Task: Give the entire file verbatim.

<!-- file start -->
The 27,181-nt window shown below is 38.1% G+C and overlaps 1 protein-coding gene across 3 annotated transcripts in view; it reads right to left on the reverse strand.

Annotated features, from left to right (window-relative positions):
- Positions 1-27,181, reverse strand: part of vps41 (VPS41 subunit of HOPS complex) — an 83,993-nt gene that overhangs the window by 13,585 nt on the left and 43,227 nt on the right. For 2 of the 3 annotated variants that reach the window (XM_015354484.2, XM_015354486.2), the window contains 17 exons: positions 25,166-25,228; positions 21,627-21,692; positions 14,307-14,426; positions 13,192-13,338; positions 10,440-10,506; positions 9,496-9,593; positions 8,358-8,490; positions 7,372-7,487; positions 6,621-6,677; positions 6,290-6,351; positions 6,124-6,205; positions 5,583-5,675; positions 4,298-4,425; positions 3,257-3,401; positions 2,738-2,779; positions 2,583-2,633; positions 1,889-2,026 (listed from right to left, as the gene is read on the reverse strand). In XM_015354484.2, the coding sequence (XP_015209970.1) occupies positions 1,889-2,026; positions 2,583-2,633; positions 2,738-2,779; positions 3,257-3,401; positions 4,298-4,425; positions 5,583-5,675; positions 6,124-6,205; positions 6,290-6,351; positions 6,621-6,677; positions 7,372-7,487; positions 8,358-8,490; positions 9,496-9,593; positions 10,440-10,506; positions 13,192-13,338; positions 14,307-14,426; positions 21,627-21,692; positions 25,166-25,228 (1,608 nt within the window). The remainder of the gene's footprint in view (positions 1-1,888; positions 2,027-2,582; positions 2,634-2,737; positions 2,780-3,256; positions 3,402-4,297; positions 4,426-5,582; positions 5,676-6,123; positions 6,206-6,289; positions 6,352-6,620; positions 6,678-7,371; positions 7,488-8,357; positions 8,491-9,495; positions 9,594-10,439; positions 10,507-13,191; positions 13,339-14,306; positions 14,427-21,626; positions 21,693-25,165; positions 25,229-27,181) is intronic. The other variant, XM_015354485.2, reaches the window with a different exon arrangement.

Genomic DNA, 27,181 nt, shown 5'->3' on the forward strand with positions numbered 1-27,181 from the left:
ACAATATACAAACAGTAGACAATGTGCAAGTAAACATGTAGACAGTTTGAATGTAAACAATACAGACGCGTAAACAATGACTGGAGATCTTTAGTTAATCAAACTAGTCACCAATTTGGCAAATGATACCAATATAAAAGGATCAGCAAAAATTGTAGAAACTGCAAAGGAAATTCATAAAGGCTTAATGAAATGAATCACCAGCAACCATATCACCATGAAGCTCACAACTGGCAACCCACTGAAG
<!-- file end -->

The 27,181-nt window shown below is 38.1% G+C and overlaps 1 protein-coding gene across 3 annotated transcripts in view; it reads right to left on the reverse strand.

Annotated features, from left to right (window-relative positions):
- Positions 1-27,181, reverse strand: part of vps41 (VPS41 subunit of HOPS complex) — an 83,993-nt gene that overhangs the window by 13,585 nt on the left and 43,227 nt on the right. For 2 of the 3 annotated variants that reach the window (XM_015354484.2, XM_015354486.2), the window contains 17 exons: positions 25,166-25,228; positions 21,627-21,692; positions 14,307-14,426; positions 13,192-13,338; positions 10,440-10,506; positions 9,496-9,593; positions 8,358-8,490; positions 7,372-7,487; positions 6,621-6,677; positions 6,290-6,351; positions 6,124-6,205; positions 5,583-5,675; positions 4,298-4,425; positions 3,257-3,401; positions 2,738-2,779; positions 2,583-2,633; positions 1,889-2,026 (listed from right to left, as the gene is read on the reverse strand). In XM_015354484.2, the coding sequence (XP_015209970.1) occupies positions 1,889-2,026; positions 2,583-2,633; positions 2,738-2,779; positions 3,257-3,401; positions 4,298-4,425; positions 5,583-5,675; positions 6,124-6,205; positions 6,290-6,351; positions 6,621-6,677; positions 7,372-7,487; positions 8,358-8,490; positions 9,496-9,593; positions 10,440-10,506; positions 13,192-13,338; positions 14,307-14,426; positions 21,627-21,692; positions 25,166-25,228 (1,608 nt within the window). The remainder of the gene's footprint in view (positions 1-1,888; positions 2,027-2,582; positions 2,634-2,737; positions 2,780-3,256; positions 3,402-4,297; positions 4,426-5,582; positions 5,676-6,123; positions 6,206-6,289; positions 6,352-6,620; positions 6,678-7,371; positions 7,488-8,357; positions 8,491-9,495; positions 9,594-10,439; positions 10,507-13,191; positions 13,339-14,306; positions 14,427-21,626; positions 21,693-25,165; positions 25,229-27,181) is intronic. The other variant, XM_015354485.2, reaches the window with a different exon arrangement.

Genomic DNA, 27,181 nt, shown 5'->3' on the forward strand with positions numbered 1-27,181 from the left:
ACAATATACAAACAGTAGACAATGTGCAAGTAAACATGTAGACAGTTTGAATGTAAACAATACAGACGCGTAAACAATGACTGGAGATCTTTAGTTAATCAAACTAGTCACCAATTTGGCAAATGATACCAATATAAAAGGATCAGCAAAAATTGTAGAAACTGCAAAGGAAATTCATAAAGGCTTAATGAAATGAATCACCAGCAACCATATCACCATGAAGCTCACAACTGGCAACCCACTGAAG